For example, there are two major types of user input: questions (to which a system returns an answer) and commands (which cause a system to perform an action). Looking deeper, individual sentences can be broken down into phrases, each representing a different semantic component. Books such as Speech Technology, edited by by Fang Chen and Kristiina Jokinen, show how the fields of linguistics and communication provide valuable insight to designers of natural-language interfaces.
Perhaps the biggest challenge with using novel interaction models is communicating with stakeholders who are not yet familiar with those models. Visualizing things that don't exist is difficult, so UX designers will have to find new ways to communicate these new interactions.
Interaction design specs are still two-dimensional, because that's all they need to be. For some touch-free gestures though, variables such as "distance from the screen" or "movement along the z-axis" will be important, and those are best visualized in a more three-dimensional way.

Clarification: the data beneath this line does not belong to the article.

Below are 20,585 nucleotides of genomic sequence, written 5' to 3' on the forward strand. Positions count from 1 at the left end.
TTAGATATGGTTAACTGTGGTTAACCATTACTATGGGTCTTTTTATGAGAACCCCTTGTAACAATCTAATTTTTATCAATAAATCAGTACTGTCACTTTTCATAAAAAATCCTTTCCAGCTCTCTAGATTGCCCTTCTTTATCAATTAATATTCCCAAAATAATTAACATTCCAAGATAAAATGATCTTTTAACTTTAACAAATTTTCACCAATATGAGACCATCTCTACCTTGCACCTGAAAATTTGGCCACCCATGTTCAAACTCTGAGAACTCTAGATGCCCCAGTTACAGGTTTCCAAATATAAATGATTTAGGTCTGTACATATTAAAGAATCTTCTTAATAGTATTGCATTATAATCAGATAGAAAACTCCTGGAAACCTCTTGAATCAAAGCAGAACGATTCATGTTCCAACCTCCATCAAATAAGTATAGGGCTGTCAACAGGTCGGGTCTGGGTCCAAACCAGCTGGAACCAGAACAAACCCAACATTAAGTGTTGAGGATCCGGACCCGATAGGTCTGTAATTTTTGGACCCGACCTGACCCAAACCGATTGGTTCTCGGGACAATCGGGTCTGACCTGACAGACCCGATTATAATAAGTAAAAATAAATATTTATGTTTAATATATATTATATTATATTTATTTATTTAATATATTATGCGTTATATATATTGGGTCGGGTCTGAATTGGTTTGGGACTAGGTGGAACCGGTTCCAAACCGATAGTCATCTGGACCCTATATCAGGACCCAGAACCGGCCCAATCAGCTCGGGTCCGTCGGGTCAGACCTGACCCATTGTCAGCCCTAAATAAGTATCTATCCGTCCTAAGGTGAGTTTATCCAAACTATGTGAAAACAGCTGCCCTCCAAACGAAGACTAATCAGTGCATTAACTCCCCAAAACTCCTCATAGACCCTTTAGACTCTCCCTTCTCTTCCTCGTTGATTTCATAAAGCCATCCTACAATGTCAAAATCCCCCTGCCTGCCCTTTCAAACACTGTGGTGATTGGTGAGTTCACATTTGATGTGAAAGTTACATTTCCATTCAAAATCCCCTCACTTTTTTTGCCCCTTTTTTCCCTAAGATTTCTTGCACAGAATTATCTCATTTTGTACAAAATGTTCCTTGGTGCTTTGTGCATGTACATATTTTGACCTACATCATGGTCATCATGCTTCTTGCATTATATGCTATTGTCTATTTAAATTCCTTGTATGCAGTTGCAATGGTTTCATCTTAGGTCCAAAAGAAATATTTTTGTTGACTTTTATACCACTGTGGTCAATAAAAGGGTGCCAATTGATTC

Speech interactions are even more complex. Since a user's interaction with the system literally becomes a conversation, the design needs to account for extra contingencies, e.g., users expressing the same command with different words, accents, or intonations. A natural language interface must accommodate as many of these variations as possible.
Also, there are more variables that play a role in the way a system communicates to users. Its tone, choice of words, cadence, timbre, and many other factors contribute to how a user perceives that system.
Because speech-enabled computers will become social actors in people's lives, their (perceived) personalities are of critical importance. Thankfully, we can apply existing skills to doing that.